The museum is not the only thing dedicated to Fontane. In fact the whole town of Neuruppin, which is located about 80km from Berlin, is dedicated to the poet.

This is because Fontane was born there 200 years ago. The home-cum-apothecary he was born in is still standing in the heart of the town. It is still an apothecary, though it no longer belongs to his family as his father sold it due to gambling debts.

Fontane Birth House in Neuruppin was built after the city fire of 1787. Theodor Fontane was born on Dec 30, 1819 in this house.When he was 7 years old, his father had to sell thehouse due tohis gambling debts. In 2010, the house was awarded the Our Monument of the Month award by the working group Cities with Historic Town Cores of the state ofBrandenburg.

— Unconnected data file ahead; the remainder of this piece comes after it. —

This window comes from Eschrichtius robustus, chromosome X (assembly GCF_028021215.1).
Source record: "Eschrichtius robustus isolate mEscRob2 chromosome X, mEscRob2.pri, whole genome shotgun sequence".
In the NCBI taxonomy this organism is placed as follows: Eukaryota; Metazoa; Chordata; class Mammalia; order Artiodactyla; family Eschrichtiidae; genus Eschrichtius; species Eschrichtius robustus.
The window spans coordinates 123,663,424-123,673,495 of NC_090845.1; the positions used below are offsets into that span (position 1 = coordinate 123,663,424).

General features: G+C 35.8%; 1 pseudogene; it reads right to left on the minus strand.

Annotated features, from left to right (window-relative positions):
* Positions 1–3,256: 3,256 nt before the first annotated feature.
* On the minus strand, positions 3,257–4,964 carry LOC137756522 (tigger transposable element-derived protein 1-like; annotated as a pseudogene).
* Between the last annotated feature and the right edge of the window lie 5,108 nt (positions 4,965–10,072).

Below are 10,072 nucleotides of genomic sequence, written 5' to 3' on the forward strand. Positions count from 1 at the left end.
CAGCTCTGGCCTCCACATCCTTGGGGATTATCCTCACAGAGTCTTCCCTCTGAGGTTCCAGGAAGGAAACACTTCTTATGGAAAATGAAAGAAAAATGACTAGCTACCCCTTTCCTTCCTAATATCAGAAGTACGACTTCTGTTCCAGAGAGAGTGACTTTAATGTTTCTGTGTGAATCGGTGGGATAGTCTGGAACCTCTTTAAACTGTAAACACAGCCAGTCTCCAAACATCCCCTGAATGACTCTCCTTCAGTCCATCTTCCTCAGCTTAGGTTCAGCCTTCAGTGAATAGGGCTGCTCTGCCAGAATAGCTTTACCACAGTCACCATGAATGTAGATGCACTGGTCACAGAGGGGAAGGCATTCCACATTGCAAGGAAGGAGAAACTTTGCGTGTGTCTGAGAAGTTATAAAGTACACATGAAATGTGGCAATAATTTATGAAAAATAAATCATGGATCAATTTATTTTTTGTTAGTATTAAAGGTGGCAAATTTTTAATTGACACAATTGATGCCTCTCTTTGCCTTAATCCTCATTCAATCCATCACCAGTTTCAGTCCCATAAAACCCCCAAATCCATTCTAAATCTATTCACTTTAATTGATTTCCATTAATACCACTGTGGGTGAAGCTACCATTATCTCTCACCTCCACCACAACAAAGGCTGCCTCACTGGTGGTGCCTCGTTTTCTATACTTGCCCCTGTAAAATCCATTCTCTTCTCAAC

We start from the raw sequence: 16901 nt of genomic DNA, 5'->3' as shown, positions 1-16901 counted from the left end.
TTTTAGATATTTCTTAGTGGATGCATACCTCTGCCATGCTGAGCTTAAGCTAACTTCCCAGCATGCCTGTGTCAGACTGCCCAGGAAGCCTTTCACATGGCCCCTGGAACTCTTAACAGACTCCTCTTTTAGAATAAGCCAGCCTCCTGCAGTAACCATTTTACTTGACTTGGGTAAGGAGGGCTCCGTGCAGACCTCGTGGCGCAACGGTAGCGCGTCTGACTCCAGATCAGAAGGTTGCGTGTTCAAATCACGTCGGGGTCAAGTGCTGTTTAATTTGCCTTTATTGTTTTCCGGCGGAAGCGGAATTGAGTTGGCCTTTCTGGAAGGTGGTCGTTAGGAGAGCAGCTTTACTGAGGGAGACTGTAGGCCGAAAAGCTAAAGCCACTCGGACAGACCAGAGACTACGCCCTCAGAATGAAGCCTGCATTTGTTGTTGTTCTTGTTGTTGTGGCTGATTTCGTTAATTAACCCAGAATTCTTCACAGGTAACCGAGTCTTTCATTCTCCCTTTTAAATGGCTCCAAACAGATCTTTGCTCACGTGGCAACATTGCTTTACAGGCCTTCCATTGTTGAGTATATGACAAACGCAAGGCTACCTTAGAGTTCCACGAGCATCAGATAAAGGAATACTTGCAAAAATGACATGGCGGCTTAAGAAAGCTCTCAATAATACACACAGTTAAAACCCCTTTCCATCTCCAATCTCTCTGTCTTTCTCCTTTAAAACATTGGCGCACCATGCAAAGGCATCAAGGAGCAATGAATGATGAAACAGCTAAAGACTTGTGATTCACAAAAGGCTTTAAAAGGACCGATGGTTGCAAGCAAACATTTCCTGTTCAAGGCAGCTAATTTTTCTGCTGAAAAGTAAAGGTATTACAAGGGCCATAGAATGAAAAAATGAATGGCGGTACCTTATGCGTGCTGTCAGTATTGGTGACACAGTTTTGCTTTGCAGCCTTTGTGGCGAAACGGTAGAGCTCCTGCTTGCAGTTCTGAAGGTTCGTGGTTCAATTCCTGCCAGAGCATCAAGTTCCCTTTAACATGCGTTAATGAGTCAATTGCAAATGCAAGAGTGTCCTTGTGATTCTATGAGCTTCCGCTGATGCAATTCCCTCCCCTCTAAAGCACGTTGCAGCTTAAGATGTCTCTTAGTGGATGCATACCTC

It has now been classified as a historical building. But it was more than just a home for Fontane.

It was where he started his profession as a pharmacist as his father’s apprentice before finally moving to Berlin to pursue his passion for writing while working in a pharmacy in the capital. The pharmacy in Berlin is now a little museum at the grand Kunstlerhaus Bethanien in the city’s Kreuzberg borough.

Besides the pharmacy, we discover other Fontane-linked attractions in our three-hour walk — his old school, a memorial, his favourite footpaths in the gardens around the Neuruppin Lake and even his favourite food served in many restaurants and bistros in the town.

Fontane’s pharmacy at the Kunstlerhaus Bethanien in Berlin’s Kreuzberg borough is left in its original setting. The author, Theodor Fontane worked as an assistant in this apothecary while he pursued his passion for writing. The Fontane Apotheke is open to visitors on Tuesday afternoons